MTA officials say increase in revenue is necessary to keep service running

Tuesday was the first day of the MTA's review of its fare and toll policies. The process happens every two years, but this year was different as the pandemic has caused the MTA to face a dire financial crisis.
At last month's board meeting, the MTA outlined new proposals for fare and toll adjustments. A big talker from that day was the transit authority's so-called Doomsday Plan where officials said they'd have to make major cuts to service if they don't secure enough funding from the federal government.
MTA officials reiterated that message Tuesday, saying the authority is facing the worst financial crisis in its history and are calling on Congress to provide $12 billion in funding.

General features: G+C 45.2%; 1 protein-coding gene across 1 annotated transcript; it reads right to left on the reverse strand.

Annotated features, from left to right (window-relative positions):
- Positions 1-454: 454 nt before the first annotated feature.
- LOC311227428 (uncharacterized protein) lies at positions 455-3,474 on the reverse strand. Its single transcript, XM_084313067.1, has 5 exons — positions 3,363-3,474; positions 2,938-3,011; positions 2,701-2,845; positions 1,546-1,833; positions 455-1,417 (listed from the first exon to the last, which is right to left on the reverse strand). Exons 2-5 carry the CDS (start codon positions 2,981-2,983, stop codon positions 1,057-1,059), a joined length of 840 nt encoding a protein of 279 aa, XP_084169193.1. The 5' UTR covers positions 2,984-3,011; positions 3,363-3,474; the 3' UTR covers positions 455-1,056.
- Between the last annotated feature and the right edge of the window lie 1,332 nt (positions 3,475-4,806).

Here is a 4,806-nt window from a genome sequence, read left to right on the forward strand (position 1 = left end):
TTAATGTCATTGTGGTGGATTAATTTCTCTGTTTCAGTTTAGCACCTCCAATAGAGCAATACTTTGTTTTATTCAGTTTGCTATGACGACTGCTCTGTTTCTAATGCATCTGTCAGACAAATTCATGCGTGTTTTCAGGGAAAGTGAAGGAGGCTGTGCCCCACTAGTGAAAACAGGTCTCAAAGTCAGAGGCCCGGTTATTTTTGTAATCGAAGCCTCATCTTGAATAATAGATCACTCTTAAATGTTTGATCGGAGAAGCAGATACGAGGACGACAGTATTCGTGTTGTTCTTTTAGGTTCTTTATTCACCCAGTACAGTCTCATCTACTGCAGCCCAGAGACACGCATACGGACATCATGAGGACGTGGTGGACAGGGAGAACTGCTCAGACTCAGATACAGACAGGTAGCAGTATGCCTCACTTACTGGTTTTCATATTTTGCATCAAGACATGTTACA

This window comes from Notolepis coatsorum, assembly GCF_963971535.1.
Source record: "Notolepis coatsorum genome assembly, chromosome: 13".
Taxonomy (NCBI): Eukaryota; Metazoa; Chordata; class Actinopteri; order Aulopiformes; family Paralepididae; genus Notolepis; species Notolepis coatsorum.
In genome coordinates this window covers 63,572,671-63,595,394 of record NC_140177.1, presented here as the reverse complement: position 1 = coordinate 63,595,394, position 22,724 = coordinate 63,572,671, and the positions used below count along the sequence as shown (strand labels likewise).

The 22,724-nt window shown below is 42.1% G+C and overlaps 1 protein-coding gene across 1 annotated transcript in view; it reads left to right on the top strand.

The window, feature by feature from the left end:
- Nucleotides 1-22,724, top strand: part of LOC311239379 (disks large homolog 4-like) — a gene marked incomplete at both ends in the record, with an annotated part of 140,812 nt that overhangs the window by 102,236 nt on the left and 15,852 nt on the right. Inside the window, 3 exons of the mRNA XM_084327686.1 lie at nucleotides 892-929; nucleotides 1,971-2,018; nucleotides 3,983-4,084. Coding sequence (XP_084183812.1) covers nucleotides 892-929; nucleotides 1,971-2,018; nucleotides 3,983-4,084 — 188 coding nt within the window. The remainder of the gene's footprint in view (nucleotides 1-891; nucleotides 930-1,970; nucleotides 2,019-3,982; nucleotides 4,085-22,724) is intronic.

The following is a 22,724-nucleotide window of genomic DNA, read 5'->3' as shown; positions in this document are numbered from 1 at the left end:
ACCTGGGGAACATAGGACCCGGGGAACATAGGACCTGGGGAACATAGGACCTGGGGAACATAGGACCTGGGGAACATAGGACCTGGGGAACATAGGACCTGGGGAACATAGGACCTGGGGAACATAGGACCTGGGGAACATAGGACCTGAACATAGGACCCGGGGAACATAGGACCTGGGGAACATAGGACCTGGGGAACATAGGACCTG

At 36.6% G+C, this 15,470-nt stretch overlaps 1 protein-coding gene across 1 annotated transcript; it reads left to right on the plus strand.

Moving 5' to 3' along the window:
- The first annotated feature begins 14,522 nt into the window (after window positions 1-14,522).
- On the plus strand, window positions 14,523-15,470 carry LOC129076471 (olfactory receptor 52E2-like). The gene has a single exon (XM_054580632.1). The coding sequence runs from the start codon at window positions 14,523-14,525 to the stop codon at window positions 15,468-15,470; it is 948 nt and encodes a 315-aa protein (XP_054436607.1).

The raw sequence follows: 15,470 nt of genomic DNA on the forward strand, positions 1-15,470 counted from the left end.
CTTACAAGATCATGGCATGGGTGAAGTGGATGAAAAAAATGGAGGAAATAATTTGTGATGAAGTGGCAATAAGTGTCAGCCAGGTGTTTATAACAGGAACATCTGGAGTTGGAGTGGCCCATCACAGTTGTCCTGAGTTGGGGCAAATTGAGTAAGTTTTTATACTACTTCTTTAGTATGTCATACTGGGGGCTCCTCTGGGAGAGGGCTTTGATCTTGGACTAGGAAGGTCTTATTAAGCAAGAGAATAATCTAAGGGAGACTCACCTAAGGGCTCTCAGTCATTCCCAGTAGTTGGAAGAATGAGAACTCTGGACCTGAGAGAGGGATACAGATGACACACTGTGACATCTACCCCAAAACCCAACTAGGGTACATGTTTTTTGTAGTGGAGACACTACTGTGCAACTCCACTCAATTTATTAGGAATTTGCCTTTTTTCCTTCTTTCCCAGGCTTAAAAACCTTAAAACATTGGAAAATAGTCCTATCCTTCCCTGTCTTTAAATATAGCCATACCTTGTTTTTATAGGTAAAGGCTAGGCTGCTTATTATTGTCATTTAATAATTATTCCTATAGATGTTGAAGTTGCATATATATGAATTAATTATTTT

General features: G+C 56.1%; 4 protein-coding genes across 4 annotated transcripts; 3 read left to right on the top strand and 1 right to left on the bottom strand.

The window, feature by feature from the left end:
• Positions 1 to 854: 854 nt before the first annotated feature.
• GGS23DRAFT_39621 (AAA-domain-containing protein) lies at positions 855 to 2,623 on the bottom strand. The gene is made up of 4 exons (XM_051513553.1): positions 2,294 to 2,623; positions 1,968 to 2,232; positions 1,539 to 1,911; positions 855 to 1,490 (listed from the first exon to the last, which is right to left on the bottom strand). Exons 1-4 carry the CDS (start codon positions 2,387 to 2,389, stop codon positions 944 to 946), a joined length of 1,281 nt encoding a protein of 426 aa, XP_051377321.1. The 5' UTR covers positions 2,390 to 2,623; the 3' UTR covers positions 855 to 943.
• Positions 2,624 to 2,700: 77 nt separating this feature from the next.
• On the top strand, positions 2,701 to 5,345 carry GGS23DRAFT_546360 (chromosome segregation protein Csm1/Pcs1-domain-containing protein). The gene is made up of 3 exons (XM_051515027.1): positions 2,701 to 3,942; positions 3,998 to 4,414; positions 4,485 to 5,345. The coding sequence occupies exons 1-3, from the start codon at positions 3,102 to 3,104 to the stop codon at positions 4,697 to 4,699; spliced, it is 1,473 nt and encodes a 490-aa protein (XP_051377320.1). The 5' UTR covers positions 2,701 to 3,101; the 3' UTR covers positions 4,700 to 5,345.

The MTA's financial plan includes fare increases every other year, which typically brings in a 2% increase in revenue annually. Under this proposal, revenue yields can increase by up to 4% for fares and 8% for tolls.
Some different proposals on the table for subways and buses include increasing fares by 2% or by 4%, keeping the base fare at $2.75 but increasing the price of the 7-day and 30-day passes or eliminating those passes altogether.
Increases for the Long Island Rail Road and MetroNorth fares are also being discussed.
For bridges and tunnels, they are talking about applying different charges depending on gridlock alerts.
MTA officials say these are still only proposals at this stage, but an increase in revenue is necessary to keep service running.
"To be clear, no one at the MTA wants to take any of these actions. But our current, dire financial outlook gives us no choice. We're committed to finding a wide variety of options to find the best way forward, and are adjusting plans as needed based on the latest developments," said MTA Chairman Patrick Foye.
There will be seven more virtual hearings to get public input on the plan. The last one will be held on Dec. 21.
There will be a final vote on fare increases in January and on toll increases in February.